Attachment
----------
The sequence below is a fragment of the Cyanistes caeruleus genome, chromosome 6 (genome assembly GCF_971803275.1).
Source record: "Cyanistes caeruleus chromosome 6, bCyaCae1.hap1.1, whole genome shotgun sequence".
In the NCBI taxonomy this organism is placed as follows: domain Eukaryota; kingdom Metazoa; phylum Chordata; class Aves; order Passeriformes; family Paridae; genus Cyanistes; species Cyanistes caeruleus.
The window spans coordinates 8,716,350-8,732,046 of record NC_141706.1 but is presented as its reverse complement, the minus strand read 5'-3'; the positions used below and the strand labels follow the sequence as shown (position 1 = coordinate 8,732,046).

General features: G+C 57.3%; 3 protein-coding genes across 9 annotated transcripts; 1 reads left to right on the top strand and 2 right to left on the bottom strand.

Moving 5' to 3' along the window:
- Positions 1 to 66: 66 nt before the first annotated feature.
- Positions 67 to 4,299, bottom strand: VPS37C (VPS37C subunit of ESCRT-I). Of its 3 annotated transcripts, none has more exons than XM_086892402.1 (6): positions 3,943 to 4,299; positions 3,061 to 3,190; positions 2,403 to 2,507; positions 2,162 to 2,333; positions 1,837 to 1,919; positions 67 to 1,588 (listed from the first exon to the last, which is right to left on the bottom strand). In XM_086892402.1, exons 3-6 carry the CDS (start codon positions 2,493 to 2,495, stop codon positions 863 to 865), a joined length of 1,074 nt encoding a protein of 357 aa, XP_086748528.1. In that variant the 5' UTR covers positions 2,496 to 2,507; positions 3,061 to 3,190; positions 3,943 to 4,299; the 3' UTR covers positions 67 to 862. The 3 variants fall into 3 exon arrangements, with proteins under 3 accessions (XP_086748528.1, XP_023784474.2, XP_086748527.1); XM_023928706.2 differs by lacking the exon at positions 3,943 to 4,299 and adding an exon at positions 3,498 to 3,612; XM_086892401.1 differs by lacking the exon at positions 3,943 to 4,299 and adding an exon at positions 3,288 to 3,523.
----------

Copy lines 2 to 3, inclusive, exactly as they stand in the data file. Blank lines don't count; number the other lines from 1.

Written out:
Source record: "Cyanistes caeruleus chromosome 6, bCyaCae1.hap1.1, whole genome shotgun sequence".
In the NCBI taxonomy this organism is placed as follows: domain Eukaryota; kingdom Metazoa; phylum Chordata; class Aves; order Passeriformes; family Paridae; genus Cyanistes; species Cyanistes caeruleus.